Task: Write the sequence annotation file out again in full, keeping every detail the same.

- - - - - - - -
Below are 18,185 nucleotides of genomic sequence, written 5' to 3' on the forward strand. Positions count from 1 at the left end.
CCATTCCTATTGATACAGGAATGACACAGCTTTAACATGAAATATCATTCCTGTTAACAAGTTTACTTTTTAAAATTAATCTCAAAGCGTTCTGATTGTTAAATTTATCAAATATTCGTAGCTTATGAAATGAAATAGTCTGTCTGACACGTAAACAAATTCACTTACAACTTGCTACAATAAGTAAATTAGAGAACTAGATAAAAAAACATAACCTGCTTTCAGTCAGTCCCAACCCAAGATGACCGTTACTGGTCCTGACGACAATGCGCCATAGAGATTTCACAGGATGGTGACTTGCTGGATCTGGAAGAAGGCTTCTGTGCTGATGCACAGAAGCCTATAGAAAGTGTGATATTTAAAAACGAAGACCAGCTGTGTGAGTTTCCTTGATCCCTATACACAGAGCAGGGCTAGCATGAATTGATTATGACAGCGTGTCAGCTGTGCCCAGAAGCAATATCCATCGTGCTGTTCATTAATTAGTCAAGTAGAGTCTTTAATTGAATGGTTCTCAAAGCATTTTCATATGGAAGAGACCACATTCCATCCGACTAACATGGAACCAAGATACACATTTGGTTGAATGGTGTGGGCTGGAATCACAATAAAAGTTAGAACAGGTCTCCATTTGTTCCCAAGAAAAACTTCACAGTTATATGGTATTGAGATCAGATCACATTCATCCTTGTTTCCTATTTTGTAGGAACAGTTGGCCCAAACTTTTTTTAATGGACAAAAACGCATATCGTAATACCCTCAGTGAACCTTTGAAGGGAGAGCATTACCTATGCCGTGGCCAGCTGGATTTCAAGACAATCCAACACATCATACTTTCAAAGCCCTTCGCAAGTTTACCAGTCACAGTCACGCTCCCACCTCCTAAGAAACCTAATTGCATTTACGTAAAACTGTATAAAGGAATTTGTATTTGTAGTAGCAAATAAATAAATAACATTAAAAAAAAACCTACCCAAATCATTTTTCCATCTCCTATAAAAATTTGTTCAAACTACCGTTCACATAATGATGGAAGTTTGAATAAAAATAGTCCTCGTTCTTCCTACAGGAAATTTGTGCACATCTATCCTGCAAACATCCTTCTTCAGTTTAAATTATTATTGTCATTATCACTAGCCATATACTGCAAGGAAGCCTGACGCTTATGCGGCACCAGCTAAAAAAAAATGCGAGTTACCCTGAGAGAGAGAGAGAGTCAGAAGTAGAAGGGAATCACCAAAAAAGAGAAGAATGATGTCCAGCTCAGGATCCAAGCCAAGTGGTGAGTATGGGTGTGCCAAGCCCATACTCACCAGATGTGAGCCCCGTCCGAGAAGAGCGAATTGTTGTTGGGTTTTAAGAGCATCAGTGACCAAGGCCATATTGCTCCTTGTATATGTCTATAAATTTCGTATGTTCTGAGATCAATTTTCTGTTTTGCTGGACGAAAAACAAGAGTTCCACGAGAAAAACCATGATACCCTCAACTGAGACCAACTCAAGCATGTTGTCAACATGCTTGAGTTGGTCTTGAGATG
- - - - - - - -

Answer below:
Below are 18,185 nucleotides of genomic sequence, written 5' to 3' on the forward strand. Positions count from 1 at the left end.
CCATTCCTATTGATACAGGAATGACACAGCTTTAACATGAAATATCATTCCTGTTAACAAGTTTACTTTTTAAAATTAATCTCAAAGCGTTCTGATTGTTAAATTTATCAAATATTCGTAGCTTATGAAATGAAATAGTCTGTCTGACACGTAAACAAATTCACTTACAACTTGCTACAATAAGTAAATTAGAGAACTAGATAAAAAAACATAACCTGCTTTCAGTCAGTCCCAACCCAAGATGACCGTTACTGGTCCTGACGACAATGCGCCATAGAGATTTCACAGGATGGTGACTTGCTGGATCTGGAAGAAGGCTTCTGTGCTGATGCACAGAAGCCTATAGAAAGTGTGATATTTAAAAACGAAGACCAGCTGTGTGAGTTTCCTTGATCCCTATACACAGAGCAGGGCTAGCATGAATTGATTATGACAGCGTGTCAGCTGTGCCCAGAAGCAATATCCATCGTGCTGTTCATTAATTAGTCAAGTAGAGTCTTTAATTGAATGGTTCTCAAAGCATTTTCATATGGAAGAGACCACATTCCATCCGACTAACATGGAACCAAGATACACATTTGGTTGAATGGTGTGGGCTGGAATCACAATAAAAGTTAGAACAGGTCTCCATTTGTTCCCAAGAAAAACTTCACAGTTATATGGTATTGAGATCAGATCACATTCATCCTTGTTTCCTATTTTGTAGGAACAGTTGGCCCAAACTTTTTTTAATGGACAAAAACGCATATCGTAATACCCTCAGTGAACCTTTGAAGGGAGAGCATTACCTATGCCGTGGCCAGCTGGATTTCAAGACAATCCAACACATCATACTTTCAAAGCCCTTCGCAAGTTTACCAGTCACAGTCACGCTCCCACCTCCTAAGAAACCTAATTGCATTTACGTAAAACTGTATAAAGGAATTTGTATTTGTAGTAGCAAATAAATAAATAACATTAAAAAAAAACCTACCCAAATCATTTTTCCATCTCCTATAAAAATTTGTTCAAACTACCGTTCACATAATGATGGAAGTTTGAATAAAAATAGTCCTCGTTCTTCCTACAGGAAATTTGTGCACATCTATCCTGCAAACATCCTTCTTCAGTTTAAATTATTATTGTCATTATCACTAGCCATATACTGCAAGGAAGCCTGACGCTTATGCGGCACCAGCTAAAAAAAAATGCGAGTTACCCTGAGAGAGAGAGAGAGTCAGAAGTAGAAGGGAATCACCAAAAAAGAGAAGAATGATGTCCAGCTCAGGATCCAAGCCAAGTGGTGAGTATGGGTGTGCCAAGCCCATACTCACCAGATGTGAGCCCCGTCCGAGAAGAGCGAATTGTTGTTGGGTTTTAAGAGCATCAGTGACCAAGGCCATATTGCTCCTTGTATATGTCTATAAATTTCGTATGTTCTGAGATCAATTTTCTGTTTTGCTGGACGAAAAACAAGAGTTCCACGAGAAAAACCATGATACCCTCAACTGAGACCAACTCAAGCATGTTGTCAACATGCTTGAGTTGGTCTTGAGATG